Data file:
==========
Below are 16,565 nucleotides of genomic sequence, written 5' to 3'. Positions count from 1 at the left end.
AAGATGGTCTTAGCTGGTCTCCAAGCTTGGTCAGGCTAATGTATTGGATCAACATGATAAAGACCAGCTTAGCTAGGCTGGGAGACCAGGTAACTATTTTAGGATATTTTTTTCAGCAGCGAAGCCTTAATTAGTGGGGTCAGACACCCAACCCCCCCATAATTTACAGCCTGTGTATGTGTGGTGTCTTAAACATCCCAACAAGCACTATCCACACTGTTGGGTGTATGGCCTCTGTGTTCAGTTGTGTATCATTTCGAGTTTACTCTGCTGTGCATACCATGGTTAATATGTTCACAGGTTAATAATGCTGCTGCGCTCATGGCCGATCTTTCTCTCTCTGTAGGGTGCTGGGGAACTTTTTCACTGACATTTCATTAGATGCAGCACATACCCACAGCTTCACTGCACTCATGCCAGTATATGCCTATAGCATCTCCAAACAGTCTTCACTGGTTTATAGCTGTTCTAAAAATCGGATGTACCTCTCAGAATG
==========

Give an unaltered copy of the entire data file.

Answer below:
Below are 16,565 nucleotides of genomic sequence, written 5' to 3'. Positions count from 1 at the left end.
AAGATGGTCTTAGCTGGTCTCCAAGCTTGGTCAGGCTAATGTATTGGATCAACATGATAAAGACCAGCTTAGCTAGGCTGGGAGACCAGGTAACTATTTTAGGATATTTTTTTCAGCAGCGAAGCCTTAATTAGTGGGGTCAGACACCCAACCCCCCCATAATTTACAGCCTGTGTATGTGTGGTGTCTTAAACATCCCAACAAGCACTATCCACACTGTTGGGTGTATGGCCTCTGTGTTCAGTTGTGTATCATTTCGAGTTTACTCTGCTGTGCATACCATGGTTAATATGTTCACAGGTTAATAATGCTGCTGCGCTCATGGCCGATCTTTCTCTCTCTGTAGGGTGCTGGGGAACTTTTTCACTGACATTTCATTAGATGCAGCACATACCCACAGCTTCACTGCACTCATGCCAGTATATGCCTATAGCATCTCCAAACAGTCTTCACTGGTTTATAGCTGTTCTAAAAATCGGATGTACCTCTCAGAATG